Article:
Alice swallows back a moan. He kneels between her thighs, moves gently-slowly-wonderfully! within her. She doesn’t care that it’s nearly time to get up, that they’re in a borrowed bed, under the roof of a man who had once asked for Alice’s hand...

Tarrant makes love to her, cradles her breasts and belly in his hands, whispers Outlandish endearments flavored with lust, lust that he – incredibly! implausibly! impossibly! – feels for her because of this shape she’s become.

“Impossible,” she murmurs, reaching for his hand and guiding it down her body to the place where they come together. “That you want...”

“I do,” he answers, his breath almost a whine. His gentle, nimble fingers touch her where she’d directed. “I do wan’ ye, m’Alice. Can ye no’feel it?” he teases a bit breathlessly.

She closes her eyes, arcs against the mattress, gives herself over to him. Smiles. “Impossible thing number one: my husband will desire me because I carry his child.”

“Number two,” he continues, “My Alice will want my child.”

She gasps. “Three: we will dare to make love in this house.”

“Four: we’ll ne’er be apart.”

His movements and ministrations mesmerize her and she feels her end approaching. Her victory. No, his victory. The victory he gives her. Thoughts and breath and words... all are gone as she feels the Intensity crash into her!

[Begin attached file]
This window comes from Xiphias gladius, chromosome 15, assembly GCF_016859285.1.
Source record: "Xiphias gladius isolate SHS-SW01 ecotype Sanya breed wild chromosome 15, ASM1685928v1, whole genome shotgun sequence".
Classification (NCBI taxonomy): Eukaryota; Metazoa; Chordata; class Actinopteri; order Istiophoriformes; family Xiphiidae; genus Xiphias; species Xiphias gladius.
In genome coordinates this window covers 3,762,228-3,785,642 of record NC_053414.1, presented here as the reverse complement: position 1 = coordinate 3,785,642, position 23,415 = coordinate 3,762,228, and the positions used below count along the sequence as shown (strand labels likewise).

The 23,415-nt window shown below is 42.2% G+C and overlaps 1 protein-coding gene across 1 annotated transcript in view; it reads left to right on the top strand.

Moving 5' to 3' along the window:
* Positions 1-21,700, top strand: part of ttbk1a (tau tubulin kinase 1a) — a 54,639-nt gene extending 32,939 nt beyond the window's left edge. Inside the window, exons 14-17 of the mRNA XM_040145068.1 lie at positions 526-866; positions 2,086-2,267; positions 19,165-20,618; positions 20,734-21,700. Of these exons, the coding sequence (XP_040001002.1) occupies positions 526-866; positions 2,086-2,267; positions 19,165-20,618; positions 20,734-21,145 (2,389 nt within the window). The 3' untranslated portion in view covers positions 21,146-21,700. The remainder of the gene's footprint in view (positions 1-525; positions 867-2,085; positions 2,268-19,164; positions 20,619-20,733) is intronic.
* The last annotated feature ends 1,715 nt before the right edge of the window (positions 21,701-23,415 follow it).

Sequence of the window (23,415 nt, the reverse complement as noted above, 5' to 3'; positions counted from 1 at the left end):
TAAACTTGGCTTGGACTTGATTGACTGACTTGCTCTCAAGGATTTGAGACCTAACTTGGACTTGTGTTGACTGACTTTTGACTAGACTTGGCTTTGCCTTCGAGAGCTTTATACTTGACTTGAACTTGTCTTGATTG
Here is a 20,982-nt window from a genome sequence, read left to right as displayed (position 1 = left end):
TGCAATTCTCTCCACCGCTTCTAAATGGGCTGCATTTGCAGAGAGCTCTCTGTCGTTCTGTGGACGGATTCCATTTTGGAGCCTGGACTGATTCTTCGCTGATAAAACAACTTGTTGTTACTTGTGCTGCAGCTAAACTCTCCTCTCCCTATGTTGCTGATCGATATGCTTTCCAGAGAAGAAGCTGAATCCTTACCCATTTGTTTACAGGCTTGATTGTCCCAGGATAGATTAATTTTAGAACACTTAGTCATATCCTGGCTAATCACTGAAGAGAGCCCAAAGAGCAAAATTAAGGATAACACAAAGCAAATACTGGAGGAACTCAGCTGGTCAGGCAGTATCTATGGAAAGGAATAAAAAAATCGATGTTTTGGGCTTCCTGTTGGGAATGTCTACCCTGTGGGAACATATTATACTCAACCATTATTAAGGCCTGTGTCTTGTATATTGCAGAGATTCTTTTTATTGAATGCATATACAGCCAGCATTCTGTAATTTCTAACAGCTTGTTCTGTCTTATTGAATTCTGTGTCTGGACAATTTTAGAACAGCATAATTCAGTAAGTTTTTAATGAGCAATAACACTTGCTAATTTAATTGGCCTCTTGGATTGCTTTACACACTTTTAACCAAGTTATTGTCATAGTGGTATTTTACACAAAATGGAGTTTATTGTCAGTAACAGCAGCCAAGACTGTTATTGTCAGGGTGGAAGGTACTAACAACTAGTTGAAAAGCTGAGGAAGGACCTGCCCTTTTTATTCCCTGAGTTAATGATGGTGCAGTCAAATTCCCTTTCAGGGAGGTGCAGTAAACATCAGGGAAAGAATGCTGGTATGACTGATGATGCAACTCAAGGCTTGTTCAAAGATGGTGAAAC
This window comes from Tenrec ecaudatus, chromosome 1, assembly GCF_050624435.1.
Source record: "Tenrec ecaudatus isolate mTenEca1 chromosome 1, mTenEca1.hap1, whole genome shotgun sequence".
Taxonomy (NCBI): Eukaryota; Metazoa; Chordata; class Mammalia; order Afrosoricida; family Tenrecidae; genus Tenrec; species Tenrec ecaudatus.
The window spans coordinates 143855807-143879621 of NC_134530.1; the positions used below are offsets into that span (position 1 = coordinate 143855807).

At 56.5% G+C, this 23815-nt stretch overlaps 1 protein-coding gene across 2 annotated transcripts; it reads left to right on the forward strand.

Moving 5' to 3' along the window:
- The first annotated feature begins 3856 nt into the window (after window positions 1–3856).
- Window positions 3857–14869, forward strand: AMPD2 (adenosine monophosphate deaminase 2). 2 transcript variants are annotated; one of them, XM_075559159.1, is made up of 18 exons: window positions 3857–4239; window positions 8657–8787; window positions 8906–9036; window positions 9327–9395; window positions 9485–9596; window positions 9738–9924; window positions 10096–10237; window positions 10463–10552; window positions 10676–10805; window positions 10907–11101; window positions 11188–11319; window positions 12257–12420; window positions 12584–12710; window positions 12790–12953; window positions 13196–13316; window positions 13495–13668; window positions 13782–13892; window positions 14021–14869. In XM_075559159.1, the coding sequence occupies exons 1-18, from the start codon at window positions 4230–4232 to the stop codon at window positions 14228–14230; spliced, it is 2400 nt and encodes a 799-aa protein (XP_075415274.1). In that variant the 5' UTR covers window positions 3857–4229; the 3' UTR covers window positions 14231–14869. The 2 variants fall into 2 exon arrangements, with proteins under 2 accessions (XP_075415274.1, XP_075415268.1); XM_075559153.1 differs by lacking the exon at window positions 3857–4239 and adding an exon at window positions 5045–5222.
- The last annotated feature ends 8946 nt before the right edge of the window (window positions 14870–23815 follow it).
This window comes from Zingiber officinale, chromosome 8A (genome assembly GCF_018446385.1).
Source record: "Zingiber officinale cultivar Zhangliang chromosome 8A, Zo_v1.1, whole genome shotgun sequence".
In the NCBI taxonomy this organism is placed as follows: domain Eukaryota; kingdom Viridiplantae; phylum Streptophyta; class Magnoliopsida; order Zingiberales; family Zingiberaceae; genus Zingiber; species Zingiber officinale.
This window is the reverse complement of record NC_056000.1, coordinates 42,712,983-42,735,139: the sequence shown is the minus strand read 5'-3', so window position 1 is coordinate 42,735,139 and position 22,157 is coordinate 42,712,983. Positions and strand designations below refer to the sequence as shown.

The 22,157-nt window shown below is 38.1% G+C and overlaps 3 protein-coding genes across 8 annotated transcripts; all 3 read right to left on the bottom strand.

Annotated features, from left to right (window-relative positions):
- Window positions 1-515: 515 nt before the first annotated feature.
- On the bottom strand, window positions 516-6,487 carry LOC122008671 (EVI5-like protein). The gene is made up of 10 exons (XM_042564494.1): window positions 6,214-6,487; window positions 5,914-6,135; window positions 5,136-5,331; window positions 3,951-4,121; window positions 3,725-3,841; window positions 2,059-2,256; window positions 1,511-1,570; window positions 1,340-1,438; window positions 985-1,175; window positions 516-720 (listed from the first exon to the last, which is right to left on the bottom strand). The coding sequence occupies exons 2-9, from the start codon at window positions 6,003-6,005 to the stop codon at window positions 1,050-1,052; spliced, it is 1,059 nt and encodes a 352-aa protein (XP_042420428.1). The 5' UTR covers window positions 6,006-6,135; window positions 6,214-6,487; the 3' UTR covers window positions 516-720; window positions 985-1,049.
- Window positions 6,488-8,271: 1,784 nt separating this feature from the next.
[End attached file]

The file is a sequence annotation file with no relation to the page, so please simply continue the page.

And as her pounding heart begins to subside, she feels him moving faster which means soon he’ll...

“Five! I’ll-be-a-fa’her!” he shouts on a strangled breath. And then his eyes lose their focus completely. The right pupil dilates and his breaths gasp. His hips suddenly still and his chest expands with each hard-won breath. Alice pushes his hair back over his shoulders, pets his skin, calls him back to her, here and now, in this borrowed bed in Hamish Ascot’s house.

“Six,” she concludes when his breaths have calmed somewhat and his blood has stopped racing. “I will love my husband more now than I did just a moment ago.”

“My Alice,” he answers between breaths, “have you already forgotten? That’s not an impossible thing.”

Alice smiles. “Neither are the rest of them.”

Tarrant smiles back. She passes her fingertips over his lips and memorizes that smile, curls her fingers closed and keeps it safe in the palm of her hand, carries it with her as they rise and prepare to meet the dawn. And What Comes Next.


The duel.

Alice’s stomach lurches as the carriage pulls to a halt. She grasps the handle of her valise a bit tighter, reminds herself that she’s placed two throwing knives in her jacket pocket for convenience and that Tarrant wears his gauntlets – something he should have done the night of that damned soiree! – and tells herself that this is Hamish’s fight and Hamish will be fine so she need not worry that Tarrant will be in danger.

No, there will be no mortal peril here today. She Believes that. She must.

Hamish measures their expressions with a long look and then says, “I’ll give you a moment, shall I?” Sword box under his arm, he ducks out of the carriage before either of them can summon up a half-hearted protest.

Alice doesn’t waste time; they only have a Moment.

She leans over and kisses her husband, her heart so full of fear and need and resignation and desperation she feels tears burn her eyes. “Choose us, no matter what happens. Please.”

“I do. I shall. I will. I have, my Alice.”

His gloved fingertips drift along her cheek and then the carriage rocks as he turns and steps outside. In the shadows, Alice watches and waits.